Flood victims in land dispute with N. Bahr El Ghazal state
People displaced by floods to Riang Aluelweng village in Aweil, the state capital of Northern Bahr El Ghazal, are threatening not to return to their lands even after the seasonal rains stop and floodwaters subside. More than 2000 displaced people who were displaced by the heavy flooding in Aweil have been asked by the land authorities to leave the place to return to their original places.
Speaking to Radio Tamazuj on Tuesday, Angui Diing the state Minister of Physical Infrastructure said the land was given to these citizens during the heavy flooding of their places. He said that their stay at Riang Aluelweng should be temporary.
“We are telling them to leave this place after the stoppage of the rains including those who came from Khartoum last year and now staying at Maduany payam near the state airport. That land is for the airport, they are inside the fence of the airport, so they are also given one month to leave. They already have land surveyed behind Apada Area,” he said.
In the same interview, the minister pointed out that even the returnees at Apada are there temporarily because the land there belongs to the state university. Angui point out that the ministry formed a technical committee for the land dispute and land policy management.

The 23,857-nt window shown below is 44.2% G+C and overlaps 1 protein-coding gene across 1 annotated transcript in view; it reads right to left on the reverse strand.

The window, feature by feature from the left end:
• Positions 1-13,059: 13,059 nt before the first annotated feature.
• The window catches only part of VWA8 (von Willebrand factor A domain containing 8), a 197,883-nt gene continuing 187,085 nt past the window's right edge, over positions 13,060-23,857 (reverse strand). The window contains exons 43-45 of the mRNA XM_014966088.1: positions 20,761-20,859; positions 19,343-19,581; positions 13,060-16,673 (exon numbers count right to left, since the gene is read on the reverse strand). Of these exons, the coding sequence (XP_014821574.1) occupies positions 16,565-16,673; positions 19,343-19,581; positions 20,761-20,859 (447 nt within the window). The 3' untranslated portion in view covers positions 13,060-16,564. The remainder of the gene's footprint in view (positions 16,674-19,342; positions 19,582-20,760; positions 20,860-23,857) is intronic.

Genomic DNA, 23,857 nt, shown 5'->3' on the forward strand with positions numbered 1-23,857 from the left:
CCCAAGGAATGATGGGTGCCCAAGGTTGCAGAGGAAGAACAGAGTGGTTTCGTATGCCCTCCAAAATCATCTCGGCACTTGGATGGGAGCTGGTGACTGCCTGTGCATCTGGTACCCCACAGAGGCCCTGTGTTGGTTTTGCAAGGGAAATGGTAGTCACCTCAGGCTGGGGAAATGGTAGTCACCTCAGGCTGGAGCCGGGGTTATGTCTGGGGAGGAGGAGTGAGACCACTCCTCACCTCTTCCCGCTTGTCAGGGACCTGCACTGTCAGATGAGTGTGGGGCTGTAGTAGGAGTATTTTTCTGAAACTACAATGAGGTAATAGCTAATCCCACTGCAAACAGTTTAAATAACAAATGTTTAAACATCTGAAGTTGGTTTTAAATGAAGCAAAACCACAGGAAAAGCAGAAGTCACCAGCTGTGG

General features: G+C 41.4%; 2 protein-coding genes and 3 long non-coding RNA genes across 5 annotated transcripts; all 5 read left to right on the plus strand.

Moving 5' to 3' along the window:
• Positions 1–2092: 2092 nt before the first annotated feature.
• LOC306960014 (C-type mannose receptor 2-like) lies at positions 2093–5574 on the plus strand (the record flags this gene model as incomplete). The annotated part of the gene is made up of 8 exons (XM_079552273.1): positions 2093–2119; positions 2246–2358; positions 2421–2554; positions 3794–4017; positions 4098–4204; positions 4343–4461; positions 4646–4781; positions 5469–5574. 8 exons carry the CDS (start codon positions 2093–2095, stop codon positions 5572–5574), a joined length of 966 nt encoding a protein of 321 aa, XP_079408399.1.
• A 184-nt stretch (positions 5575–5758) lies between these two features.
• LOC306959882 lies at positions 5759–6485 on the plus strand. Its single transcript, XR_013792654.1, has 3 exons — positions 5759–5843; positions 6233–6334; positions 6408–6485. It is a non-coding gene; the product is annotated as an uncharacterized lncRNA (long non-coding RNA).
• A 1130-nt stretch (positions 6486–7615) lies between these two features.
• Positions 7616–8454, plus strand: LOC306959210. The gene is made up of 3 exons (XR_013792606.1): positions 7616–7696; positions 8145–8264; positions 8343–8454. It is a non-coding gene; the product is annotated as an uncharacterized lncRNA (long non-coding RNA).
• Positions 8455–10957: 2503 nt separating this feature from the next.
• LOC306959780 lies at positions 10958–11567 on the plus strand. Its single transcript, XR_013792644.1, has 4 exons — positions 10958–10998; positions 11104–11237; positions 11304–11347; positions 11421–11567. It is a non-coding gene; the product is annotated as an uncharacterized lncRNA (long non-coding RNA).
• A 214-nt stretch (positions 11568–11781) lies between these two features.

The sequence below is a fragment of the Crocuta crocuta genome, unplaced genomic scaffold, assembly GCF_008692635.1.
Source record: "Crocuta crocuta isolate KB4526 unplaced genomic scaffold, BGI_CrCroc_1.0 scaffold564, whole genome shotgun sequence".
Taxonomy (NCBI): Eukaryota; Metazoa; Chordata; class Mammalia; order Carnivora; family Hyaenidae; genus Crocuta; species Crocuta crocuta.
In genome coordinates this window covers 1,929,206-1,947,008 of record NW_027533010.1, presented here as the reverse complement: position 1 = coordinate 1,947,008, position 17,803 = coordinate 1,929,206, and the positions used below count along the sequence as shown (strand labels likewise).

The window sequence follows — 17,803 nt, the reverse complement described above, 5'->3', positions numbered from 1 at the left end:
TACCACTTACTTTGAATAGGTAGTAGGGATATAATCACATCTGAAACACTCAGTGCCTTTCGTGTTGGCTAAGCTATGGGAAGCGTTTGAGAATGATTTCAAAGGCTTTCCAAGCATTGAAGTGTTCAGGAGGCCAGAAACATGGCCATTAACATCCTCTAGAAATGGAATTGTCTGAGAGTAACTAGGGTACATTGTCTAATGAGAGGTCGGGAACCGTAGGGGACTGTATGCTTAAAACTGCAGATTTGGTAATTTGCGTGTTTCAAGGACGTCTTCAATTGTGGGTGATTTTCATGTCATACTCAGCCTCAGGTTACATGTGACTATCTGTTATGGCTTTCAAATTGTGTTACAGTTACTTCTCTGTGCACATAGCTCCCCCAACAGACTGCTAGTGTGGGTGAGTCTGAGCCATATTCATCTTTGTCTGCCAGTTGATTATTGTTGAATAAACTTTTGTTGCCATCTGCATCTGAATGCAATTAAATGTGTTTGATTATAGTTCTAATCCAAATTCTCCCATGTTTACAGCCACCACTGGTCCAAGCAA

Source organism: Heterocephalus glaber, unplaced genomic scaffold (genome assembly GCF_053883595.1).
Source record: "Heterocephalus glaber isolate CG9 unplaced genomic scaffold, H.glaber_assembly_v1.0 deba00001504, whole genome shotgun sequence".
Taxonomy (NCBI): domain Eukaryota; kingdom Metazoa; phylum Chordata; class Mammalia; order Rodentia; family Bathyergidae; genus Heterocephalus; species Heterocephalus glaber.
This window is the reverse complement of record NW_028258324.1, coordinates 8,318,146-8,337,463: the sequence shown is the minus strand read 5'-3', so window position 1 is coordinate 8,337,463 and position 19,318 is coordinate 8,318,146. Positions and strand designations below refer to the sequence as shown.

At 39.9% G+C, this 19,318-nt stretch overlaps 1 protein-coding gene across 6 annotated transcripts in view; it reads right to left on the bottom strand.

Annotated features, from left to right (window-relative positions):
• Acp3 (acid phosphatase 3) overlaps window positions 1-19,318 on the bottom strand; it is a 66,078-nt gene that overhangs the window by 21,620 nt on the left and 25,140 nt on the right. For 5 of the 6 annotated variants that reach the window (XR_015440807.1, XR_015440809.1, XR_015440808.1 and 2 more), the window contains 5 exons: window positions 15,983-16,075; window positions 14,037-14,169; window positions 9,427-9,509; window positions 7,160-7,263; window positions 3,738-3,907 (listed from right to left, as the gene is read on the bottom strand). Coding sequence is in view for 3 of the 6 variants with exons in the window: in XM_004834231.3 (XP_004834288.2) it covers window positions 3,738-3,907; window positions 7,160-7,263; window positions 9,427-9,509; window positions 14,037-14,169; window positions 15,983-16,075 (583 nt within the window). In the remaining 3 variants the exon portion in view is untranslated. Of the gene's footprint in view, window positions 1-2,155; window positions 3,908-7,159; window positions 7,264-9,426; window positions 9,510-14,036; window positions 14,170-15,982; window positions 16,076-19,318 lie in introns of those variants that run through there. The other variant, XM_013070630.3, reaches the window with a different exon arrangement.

Displaced people, for their part, said in interviews at Riiang Aluelweng that they did not want to return to poorly drained areas.
Abuk Teng Athian said: “We cannot leave this land unless the government digs the channel for the water to pass through. Flooding is natural and no one can control, but there is word in the Bible which says, God helps when you are doing something. So this is the same that our government can dig the channel or running water because if the rains stop, it does not mean that is the end of the rain. And what of next year? Will it not rain?”
Meanwhile Adut Deng Kuol, said “We don’t feel like citizens in this country, our government knows the area is lowland on which no common man can afford to set up water control. These very big people give themselves the high-lying area… leaving vulnerable people on lowland and when the waters break out, we are most affected while they are enjoying up. Me with my family will never leave this area if the rest go back.”
Photo by Radio Tamazuj: The Northern Bahr El Ghazal State Ministry of Physical Infrastructure in early September 2012